Ash outlines four behaviors a person unconsciously makes when critical information assaults his or her beliefs: “(1) reject the new information—the competing cognition—as false; (2) reject the new information as unimportant; (3) add information (additional cognitions) to validate the original belief; or (4) reject old beliefs in favor of the new information” (“Cognitive Dissonance,” ch. 1). The behaviors above make sense to me because I have reacted in similar ways to anti-Mormon arguments, like so:
(1) “That is completely wrong!”
(2) “Now you’re just complaining.”
(3) “Well, if you consider this circumstance, it will explain why so-and-so made that decision.”
(4) “This explanation sounds much better!”
Later, Ash dissects the tricks ex-Mormons or anti-Mormons use in their arguments that may cause cognitive dissonance in an unsuspecting believer, exposing them to be emotional and sensational smokescreens that detract believers from the fallacies of the ex-Mormon’s or anti-Mormon’s claims. What Ash hopes to do in his book is give an LDS believer the means to defend his or her beliefs, or testimony, without resulting to distress, unmitigated contention, or defeatism. “‘Though argument does not create conviction,’ wrote non-LDS Christian philosopher Austin Farrer, ‘lack of it destroys belief’” (“Anti-Mormon Disdain for LDS Scholarship and Apologetics,” ch. 8).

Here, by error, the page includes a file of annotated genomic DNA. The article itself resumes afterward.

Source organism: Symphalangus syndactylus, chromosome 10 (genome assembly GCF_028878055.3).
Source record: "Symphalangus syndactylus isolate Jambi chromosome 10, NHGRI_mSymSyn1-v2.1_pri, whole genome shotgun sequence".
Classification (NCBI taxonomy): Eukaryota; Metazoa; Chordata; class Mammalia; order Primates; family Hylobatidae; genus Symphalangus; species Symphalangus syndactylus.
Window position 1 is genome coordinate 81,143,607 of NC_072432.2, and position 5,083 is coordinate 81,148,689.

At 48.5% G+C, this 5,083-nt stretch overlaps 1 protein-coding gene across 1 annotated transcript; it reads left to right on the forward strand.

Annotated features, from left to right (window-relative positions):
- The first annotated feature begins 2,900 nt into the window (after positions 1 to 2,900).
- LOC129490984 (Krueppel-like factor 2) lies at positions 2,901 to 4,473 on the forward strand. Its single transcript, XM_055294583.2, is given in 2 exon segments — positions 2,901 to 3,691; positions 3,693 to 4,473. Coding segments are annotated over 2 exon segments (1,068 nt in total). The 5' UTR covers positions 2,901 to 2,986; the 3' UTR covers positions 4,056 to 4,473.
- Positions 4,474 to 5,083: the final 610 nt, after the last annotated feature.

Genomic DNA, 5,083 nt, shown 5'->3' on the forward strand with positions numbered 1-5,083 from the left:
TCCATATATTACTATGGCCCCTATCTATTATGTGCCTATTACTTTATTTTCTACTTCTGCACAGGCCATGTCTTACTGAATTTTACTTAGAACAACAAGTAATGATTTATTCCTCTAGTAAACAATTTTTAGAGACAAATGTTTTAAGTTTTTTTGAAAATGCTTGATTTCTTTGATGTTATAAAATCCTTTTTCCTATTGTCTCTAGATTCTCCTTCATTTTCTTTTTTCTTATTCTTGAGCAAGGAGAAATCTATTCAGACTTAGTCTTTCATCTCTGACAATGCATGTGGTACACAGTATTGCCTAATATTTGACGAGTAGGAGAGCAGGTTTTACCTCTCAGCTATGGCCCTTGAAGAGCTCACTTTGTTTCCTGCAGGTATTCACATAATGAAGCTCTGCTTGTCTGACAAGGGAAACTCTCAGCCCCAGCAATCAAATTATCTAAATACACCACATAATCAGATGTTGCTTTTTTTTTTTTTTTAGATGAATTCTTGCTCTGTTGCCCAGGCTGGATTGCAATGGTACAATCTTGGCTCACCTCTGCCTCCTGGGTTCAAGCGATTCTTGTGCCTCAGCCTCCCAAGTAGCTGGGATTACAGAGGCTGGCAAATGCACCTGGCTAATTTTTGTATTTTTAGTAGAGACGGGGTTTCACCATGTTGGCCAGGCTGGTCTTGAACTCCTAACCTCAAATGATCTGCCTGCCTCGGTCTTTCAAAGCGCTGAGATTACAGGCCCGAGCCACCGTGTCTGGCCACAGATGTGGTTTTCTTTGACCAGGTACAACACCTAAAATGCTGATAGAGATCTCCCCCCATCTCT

The most prominent principle I have learned from this book ties back to the doctrine that people must choose between one way or another while sojourning on this planet: Ambiguity must exist so that we can think for ourselves. Otherwise, we would not be having debates in the first place, a sign that ambiguity is doing a pretty good job. Ash notes, “There is no intellectually compelling evidence that requires a reasonable person to conclude that the Church is false. Likewise, there is no intellectually compelling evidence that requires a reasonable person to conclude that the Church is true. For those who reject a belief in God or His ability to speak to modern prophets or send new scripture, the data will be interpreted to support such a conclusion. For those, however, who have received a spiritual witness that the Church is true, the data will be interpreted to support that conclusion as well” (“Supporting Belief,” ch. 9).